You as a Hero and Heromaker

So, who is the hero in your story? Is it you, or are there others? Do you work to be a hero or a heromaker?

I recently met a young man who I think is the exception to most everybody’s rule. He started ministry in a support role. His job was to make a hero of another man. He’s now into church multiplication and disciplemaking. He says his primary tool for success is his ability to make heroes out of others.

The very cool element in this story is the guy who he used to support. His former boss made the switch from hero to heromaker. He’s an anchor at the end of what looks like a very long chain of modern heroes of the faith. It was his ability to switch from the hero in his story to the heromaker investing in the guy that I met that made a whole lot of disciplemaking possible.

Who Gets The Most Attention?

As this story unfolds, the younger man will garner lots of attention due to the number of churches coming out of his ministry. The old guy is well known—you may have read his books. But a decade from now people will read whatever the young guy writes. The older man may well be forgotten at that point—we all will be, one day.

Think about this, your own grandchildren will forget you. If you’re lucky enough to meet your great-grandchildren they will only hold faint memories of you. But your offspring will be your legacy—your only lasting one. What you invest in the next generation is the treasure you take to heaven. You and I should make the most of our lives and make more of those who follow us.

Consider the two men in this story. As a young man, the one lived to make the other known. Then the older guy showed enough maturity to sponsor the younger man and make him into a hero by the things he said publicly. When the young man carried on the tradition lives flourished. I don’t know the older man but I know this, “He is ultimately responsible for the success of people he may never meet.” Deep in his heart when he hears their story, he can say to himself, “Well done…” I want to live like that. Do you?

Don’t Wait Until They are Useful

The key to widespread influence is always to spread the credit around. I spend lots of sermon time building up the unsung heroes in our church and movement. That inspires others to love and good deeds–the kingdom grows. Don’t make people wait until they are useful. Learn to bless the barely useful into productive members of your team and you’ll prevail in a dark world.

Five Practices of Heromakers

Dave Ferguson and Warren Bird will soon publish a book called “Heromakers.” In it they detail five practices that define most heromakers. You may think of a couple of others, but try these:

  • HeroMaking Practice 1: Multiplication Thinking–You are interested in leveraging your efforts by equipping than by doing.
  • HeroMaking Practice 2: Permission Giving–It is easy for you to make a lot of short bets on others. You’re more prone to say, “Yes,” than “No.”
  • HeroMaking Practice 3: Disciple Multiplying–You share what you know with others who will gain the spotlight by using what you taught to touch the world. You spend the time necessary to apprentice your disciples, unlike some leaders who say, “I leave that to others.”
  • HeroMaking Practice 4: Gift Activating–You hand off leadership easily. Read Matthew 28:17. Some of the eleven present still doubted Jesus even after spending time with him after the resurrection. Bless and activate the barely blessable.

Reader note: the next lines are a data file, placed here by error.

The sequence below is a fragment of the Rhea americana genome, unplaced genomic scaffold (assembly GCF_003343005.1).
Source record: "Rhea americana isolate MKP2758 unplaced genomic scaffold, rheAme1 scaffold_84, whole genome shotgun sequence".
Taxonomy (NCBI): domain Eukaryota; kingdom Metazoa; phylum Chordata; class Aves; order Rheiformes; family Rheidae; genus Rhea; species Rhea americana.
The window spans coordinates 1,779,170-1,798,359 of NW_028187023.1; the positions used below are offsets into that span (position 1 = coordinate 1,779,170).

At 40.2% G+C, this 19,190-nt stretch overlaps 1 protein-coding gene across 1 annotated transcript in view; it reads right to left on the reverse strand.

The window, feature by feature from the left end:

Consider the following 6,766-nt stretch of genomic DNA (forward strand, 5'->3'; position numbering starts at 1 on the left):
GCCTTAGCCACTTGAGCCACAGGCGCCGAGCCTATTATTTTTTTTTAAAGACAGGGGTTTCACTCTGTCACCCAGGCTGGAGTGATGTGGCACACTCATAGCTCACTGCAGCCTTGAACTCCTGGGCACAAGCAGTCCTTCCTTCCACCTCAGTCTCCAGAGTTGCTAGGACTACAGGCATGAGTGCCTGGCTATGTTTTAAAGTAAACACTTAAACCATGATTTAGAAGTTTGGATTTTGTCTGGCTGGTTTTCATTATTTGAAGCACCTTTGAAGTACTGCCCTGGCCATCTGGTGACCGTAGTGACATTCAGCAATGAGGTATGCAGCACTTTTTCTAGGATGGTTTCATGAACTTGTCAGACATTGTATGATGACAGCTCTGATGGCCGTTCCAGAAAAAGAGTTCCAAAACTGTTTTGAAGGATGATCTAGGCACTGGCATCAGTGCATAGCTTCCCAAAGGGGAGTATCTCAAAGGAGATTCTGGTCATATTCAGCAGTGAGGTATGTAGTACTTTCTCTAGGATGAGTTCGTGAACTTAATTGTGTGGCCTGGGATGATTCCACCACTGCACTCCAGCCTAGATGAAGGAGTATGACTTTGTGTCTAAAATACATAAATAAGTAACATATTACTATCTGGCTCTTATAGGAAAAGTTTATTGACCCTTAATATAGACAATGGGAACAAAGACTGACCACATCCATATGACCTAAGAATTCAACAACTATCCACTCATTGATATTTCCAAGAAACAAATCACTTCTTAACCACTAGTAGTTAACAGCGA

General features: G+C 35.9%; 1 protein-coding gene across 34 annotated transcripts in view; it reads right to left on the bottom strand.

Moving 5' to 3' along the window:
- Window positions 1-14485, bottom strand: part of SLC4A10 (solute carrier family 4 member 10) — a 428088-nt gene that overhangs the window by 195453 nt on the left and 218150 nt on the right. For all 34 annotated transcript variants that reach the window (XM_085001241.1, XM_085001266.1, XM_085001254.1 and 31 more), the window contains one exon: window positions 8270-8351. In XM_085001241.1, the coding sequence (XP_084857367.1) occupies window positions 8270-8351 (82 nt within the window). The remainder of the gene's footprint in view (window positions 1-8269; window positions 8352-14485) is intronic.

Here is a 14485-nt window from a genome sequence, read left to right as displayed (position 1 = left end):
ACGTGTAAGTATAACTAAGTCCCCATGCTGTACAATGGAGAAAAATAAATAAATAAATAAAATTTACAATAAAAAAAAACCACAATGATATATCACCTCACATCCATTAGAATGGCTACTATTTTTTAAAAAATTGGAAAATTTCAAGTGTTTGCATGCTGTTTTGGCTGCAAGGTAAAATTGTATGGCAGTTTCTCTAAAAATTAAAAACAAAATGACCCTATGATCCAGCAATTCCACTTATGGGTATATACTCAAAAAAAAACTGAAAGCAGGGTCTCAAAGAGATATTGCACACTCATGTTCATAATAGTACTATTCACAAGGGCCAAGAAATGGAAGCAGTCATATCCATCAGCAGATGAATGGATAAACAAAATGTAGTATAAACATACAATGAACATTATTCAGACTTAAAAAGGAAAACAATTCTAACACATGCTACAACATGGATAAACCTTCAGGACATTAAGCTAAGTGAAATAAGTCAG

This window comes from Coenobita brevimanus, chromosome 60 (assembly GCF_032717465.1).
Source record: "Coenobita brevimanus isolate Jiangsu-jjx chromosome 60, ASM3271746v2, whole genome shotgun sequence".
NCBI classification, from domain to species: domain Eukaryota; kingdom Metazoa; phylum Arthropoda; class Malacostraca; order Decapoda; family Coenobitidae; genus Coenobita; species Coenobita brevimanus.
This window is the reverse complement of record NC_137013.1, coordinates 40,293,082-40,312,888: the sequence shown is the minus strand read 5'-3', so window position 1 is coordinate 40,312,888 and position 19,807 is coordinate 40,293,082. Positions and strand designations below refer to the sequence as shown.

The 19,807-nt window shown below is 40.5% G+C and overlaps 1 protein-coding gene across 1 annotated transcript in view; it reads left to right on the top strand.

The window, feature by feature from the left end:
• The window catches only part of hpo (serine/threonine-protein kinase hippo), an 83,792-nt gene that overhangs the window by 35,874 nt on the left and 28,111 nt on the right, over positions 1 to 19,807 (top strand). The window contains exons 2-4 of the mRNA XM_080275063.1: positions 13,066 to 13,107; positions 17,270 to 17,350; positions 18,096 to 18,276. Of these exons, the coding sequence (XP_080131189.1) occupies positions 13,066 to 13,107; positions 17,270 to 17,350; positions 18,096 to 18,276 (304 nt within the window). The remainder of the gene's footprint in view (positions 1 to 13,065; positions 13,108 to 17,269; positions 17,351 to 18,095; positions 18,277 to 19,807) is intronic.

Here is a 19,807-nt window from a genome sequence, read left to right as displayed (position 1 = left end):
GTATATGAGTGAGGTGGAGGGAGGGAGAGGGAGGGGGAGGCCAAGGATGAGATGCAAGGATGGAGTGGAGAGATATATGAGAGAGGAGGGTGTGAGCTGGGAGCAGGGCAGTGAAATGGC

• HeroMaking Practice 5: Kingdom Building–You are more interested in how many laborers you can send into the harvest (away from your campus) than the number you can gather to fill roles in your church. You’re thinking about the ends of the earth. is doing a series of “heromaker interviews.” They lead up to next year’s Heromaker Conferences. You can catch more of this story and others by clicking here. 

To watch more than 50 other (very short videos) including Francis Chan, Neil Cole and Ed Stetzer click on 

Heromaking and Handing Off

I wish you could have visited our church last Sunday. It was my last day as the lead pastor (something I’ve done for more than four decades). The final handoff was to, Corey, a friend who I’ve been privileged to disciple since the mid-1980s. We’re tight friends.

After Corey & Lisa moved to Japan, where he pastored for 17 years, we stayed close, often seeing each other more often in various Asian nations than in Honolulu. You could say that the Hope Chapel Honolulu “pastoral transition” has been going on since around 1987. The fun thing about our service last Sunday would be to watch the two of us working hard to make heroes out of each other.

Corey is a hero to me and to anyone that knows him. The church is already growing under his leadership. The same can be said of Zac Nazarian and Carl Moore–two men who succeeded me in other churches. They are my heroes. But deep in my heart I have a special joy, not in taking credit for their deeds as they are their own men, however I do rejoice that I had some small part in helping them get to where they are today. Heromaking pays off when your head hits the pillow at night…

SO WHO WAS A HEROMAKER TO YOU? Honor them by telling their story in the comments section below:



6 thoughts on “You as a Hero and Heromaker”

  1. Because of meeting Ralph & Carl Moore my husband was saved & has been on 2 mission trips:) we moved to Hawaii for 6 months & got involved with Hope Chapel Kaneohe bay and were very blessed to call a lot of people there family 😉 Ohana in Gods family with them all.
    Thank God often for Ralph and his obedience to God and his ministry 😉

  2. Pastor Ralph I attended Hope Chapel Kaneohe from 2002 till present. I am very good friends with Ron and Patience Boersma. Patience Boersma posted your blog about being a hero or hero maker and it really spoke to me. I would love to know more or study this more. Any suggestions?

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